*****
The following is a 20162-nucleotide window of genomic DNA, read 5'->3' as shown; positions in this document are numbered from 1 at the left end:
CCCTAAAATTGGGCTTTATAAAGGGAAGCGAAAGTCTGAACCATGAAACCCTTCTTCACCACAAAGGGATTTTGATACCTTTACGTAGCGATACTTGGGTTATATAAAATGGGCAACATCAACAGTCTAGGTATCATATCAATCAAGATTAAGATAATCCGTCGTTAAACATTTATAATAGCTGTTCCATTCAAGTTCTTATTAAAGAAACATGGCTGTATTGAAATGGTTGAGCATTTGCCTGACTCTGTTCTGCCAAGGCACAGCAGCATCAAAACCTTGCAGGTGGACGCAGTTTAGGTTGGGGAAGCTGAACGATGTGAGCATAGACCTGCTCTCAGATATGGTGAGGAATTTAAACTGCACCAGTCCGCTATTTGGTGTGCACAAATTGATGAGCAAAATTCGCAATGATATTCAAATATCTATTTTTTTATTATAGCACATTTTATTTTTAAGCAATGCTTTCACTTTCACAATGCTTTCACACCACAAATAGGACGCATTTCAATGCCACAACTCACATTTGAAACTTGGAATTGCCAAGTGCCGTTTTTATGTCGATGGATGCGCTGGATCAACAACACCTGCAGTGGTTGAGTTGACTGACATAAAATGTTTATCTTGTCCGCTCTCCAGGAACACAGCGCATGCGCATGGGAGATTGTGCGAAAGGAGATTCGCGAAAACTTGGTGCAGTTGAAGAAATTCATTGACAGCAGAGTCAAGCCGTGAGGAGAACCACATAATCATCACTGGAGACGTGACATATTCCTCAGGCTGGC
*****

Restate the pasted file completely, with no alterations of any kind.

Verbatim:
The following is a 20162-nucleotide window of genomic DNA, read 5'->3' as shown; positions in this document are numbered from 1 at the left end:
CCCTAAAATTGGGCTTTATAAAGGGAAGCGAAAGTCTGAACCATGAAACCCTTCTTCACCACAAAGGGATTTTGATACCTTTACGTAGCGATACTTGGGTTATATAAAATGGGCAACATCAACAGTCTAGGTATCATATCAATCAAGATTAAGATAATCCGTCGTTAAACATTTATAATAGCTGTTCCATTCAAGTTCTTATTAAAGAAACATGGCTGTATTGAAATGGTTGAGCATTTGCCTGACTCTGTTCTGCCAAGGCACAGCAGCATCAAAACCTTGCAGGTGGACGCAGTTTAGGTTGGGGAAGCTGAACGATGTGAGCATAGACCTGCTCTCAGATATGGTGAGGAATTTAAACTGCACCAGTCCGCTATTTGGTGTGCACAAATTGATGAGCAAAATTCGCAATGATATTCAAATATCTATTTTTTTATTATAGCACATTTTATTTTTAAGCAATGCTTTCACTTTCACAATGCTTTCACACCACAAATAGGACGCATTTCAATGCCACAACTCACATTTGAAACTTGGAATTGCCAAGTGCCGTTTTTATGTCGATGGATGCGCTGGATCAACAACACCTGCAGTGGTTGAGTTGACTGACATAAAATGTTTATCTTGTCCGCTCTCCAGGAACACAGCGCATGCGCATGGGAGATTGTGCGAAAGGAGATTCGCGAAAACTTGGTGCAGTTGAAGAAATTCATTGACAGCAGAGTCAAGCCGTGAGGAGAACCACATAATCATCACTGGAGACGTGACATATTCCTCAGGCTGGC